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When did you stop nighttime crate training?

982 Views 13 Replies 14 Participants Last post by  +BlueMerle
How long until you set your dog free from his/her crate at night?

Were there any problems that started once they were removed from the crate at night?

And what did you move on to? A dog bed in your room? A dog bed in another room? Your bed?
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Bonny is three now and she still sleeps in her crate at night even though the door is open and she could come out if she wanted to. It really depends on the dog and how good they are about lying down and sleeping all night when they are out of the crate and not getting into mischief.
Around 7 months for my 3 dogs. The first two were not allowed on bed so slept on the floor, the 3rd sleeps in the bed for 15 minutes then goes on the floor anyway. We have a dog pad but they pretty much don't use it (I guess the cold floor is more comfortable? Who knows). The only problem was with the 3rd as she wasn't used to carpet (she wasn't allowed upstairs until then) and peed on it a couple times, so we closed our bedroom door for a few months and haven't had a problem since (now she knows not to pee on carpet too).
My first dog (now 12 yrs) was never crate trained and he had run of the house by 6 mo, I believe. But it was a very boring, immaculate house with tiles floors so there wasn't really anything he could get into.

My younger dog (now 1.5 yrs) has been loose at night, with an open crate, for a month or two now. I can't really remember. My current house has a lot of 'stuff' a dog could potentially get into. I think I could have trusted him at the 1 year mark, or even earlier. But I'm all about being 99.9% sure there won't be any mistakes before taking the chance. But long before he got full run, he had a crate+pen setup for many months. That gave him a lot more space but not total freedom.

To each their own. I have friends who don't mind testing the waters and having their dogs destroy a shoe or two in the process. I know dogs who are totally fine loose at night but destructive during the day. Some dogs are busier than others. Every case is different.
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Somewhere around the 20 week mark, I think? We started by letting him in the bed after his early morning potty break (between 3-5 am) and when he was doing well with that (and sleeping longer through the night) he just spent the whole night there with us. Worked for us and we never had an accident in bed, but I'm also a light sleeper, so the moment he started moving around I would notice and wake up. That and I was working crazy early hours at the time, so he got an early morning potty break regardless. Now he didn't have free range of the apartment at that age. He couldn't even jump on/off the bed on his own, and we sleep with the bedroom door closed, so even now he doesn't technically have free range at night (though he'll sometimes choose to sleep on the floor when it's particularly warm, and we taught him to leave on cue when we want private time or need to change the sheets). And I still wake up if he decides he needs an early morning potty break, but that's pretty rare these days.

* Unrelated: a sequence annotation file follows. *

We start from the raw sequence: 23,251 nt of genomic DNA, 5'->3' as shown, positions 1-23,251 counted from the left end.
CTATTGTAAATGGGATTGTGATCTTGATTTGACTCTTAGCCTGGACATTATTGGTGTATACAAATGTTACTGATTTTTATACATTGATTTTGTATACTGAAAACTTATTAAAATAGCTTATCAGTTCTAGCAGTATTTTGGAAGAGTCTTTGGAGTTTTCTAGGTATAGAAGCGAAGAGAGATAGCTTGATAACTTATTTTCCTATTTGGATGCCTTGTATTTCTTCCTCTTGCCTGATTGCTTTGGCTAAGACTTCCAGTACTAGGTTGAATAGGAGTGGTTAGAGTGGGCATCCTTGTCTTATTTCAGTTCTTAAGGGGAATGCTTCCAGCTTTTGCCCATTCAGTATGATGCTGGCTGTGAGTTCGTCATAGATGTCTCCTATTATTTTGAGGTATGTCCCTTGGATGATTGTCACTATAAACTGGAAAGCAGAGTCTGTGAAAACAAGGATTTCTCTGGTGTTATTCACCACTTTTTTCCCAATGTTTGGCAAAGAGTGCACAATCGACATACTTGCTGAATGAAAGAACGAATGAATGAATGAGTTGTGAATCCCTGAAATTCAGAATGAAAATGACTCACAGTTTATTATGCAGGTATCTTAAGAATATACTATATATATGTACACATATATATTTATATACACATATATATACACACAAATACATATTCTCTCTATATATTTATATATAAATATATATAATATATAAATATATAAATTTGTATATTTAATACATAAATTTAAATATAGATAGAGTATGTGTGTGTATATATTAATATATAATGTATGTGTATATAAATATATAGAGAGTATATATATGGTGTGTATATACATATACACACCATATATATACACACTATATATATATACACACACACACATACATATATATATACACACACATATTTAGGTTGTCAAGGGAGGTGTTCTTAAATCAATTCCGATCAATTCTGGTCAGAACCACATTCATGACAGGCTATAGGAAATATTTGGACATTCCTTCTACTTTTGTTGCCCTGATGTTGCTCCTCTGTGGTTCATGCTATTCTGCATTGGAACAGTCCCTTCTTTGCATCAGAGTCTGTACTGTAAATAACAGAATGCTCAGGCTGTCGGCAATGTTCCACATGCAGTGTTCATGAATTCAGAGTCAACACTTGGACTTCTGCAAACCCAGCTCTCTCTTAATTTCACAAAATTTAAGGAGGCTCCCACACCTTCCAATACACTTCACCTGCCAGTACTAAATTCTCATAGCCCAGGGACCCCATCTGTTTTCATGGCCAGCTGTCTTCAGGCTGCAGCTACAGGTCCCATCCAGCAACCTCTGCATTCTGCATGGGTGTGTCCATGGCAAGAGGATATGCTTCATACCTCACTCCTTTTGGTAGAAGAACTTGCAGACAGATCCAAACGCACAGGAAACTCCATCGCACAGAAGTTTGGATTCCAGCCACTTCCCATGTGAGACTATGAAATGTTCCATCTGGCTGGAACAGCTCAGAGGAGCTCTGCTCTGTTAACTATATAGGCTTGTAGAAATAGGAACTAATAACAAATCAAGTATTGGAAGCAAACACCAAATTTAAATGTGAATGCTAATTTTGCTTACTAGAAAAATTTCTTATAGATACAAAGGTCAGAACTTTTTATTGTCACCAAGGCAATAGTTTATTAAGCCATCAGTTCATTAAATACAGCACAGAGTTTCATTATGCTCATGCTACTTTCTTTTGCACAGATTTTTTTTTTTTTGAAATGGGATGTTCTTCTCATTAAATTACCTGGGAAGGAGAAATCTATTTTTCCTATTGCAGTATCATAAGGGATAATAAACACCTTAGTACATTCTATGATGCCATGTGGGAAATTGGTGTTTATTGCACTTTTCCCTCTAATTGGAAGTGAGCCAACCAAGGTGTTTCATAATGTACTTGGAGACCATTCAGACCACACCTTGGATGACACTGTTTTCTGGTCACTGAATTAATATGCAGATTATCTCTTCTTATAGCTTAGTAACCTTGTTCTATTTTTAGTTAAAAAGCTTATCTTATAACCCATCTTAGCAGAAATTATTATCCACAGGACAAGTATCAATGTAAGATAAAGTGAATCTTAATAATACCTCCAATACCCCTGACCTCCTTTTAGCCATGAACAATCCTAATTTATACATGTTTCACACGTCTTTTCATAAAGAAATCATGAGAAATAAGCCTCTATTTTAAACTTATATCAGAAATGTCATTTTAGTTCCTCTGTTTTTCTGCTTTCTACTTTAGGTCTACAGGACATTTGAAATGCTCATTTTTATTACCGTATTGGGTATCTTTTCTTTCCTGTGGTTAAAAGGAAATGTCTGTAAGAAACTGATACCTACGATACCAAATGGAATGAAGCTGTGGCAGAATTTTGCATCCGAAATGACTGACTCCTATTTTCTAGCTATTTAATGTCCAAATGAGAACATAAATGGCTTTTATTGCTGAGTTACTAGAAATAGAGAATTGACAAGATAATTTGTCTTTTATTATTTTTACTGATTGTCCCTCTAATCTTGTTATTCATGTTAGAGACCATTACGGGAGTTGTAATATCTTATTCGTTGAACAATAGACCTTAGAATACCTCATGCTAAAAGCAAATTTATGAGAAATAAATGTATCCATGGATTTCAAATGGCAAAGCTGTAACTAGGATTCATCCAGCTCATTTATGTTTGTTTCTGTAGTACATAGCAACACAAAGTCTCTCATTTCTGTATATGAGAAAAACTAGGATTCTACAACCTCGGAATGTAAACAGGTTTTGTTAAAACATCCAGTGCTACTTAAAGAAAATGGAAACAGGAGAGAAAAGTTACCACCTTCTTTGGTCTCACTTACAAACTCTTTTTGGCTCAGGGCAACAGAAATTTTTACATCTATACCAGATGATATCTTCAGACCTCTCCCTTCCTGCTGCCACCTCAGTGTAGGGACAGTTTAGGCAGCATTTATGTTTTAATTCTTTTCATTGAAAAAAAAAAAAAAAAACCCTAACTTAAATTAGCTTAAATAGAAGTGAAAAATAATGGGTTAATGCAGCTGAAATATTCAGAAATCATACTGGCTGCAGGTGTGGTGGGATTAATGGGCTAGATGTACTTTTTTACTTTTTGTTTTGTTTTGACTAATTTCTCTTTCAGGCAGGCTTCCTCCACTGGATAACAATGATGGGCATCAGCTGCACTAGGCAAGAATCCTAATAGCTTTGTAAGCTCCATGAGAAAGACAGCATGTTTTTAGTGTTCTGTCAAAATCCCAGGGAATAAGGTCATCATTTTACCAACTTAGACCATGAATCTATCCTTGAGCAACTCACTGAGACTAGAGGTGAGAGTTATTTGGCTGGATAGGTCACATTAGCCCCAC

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I removed the dog pen/crate two weeks ago; my puppy is soon 5 months old. Not because of a certain age, but because I felt that there was no use for the crate anymore; she sleeps through the night and if she has to go pee or poo she wakes me up. She sleeps in the bedroom with us, however we keep the door open to the rest of the house. Nothing really changed I think, except that I'm not picking her up from the pen these mornings.
Usually about 8 months old for me. Both of ours sleep on their own dog beds on floor next to our bed. Ours are trained to stay put on their own beds once bedtime comes around.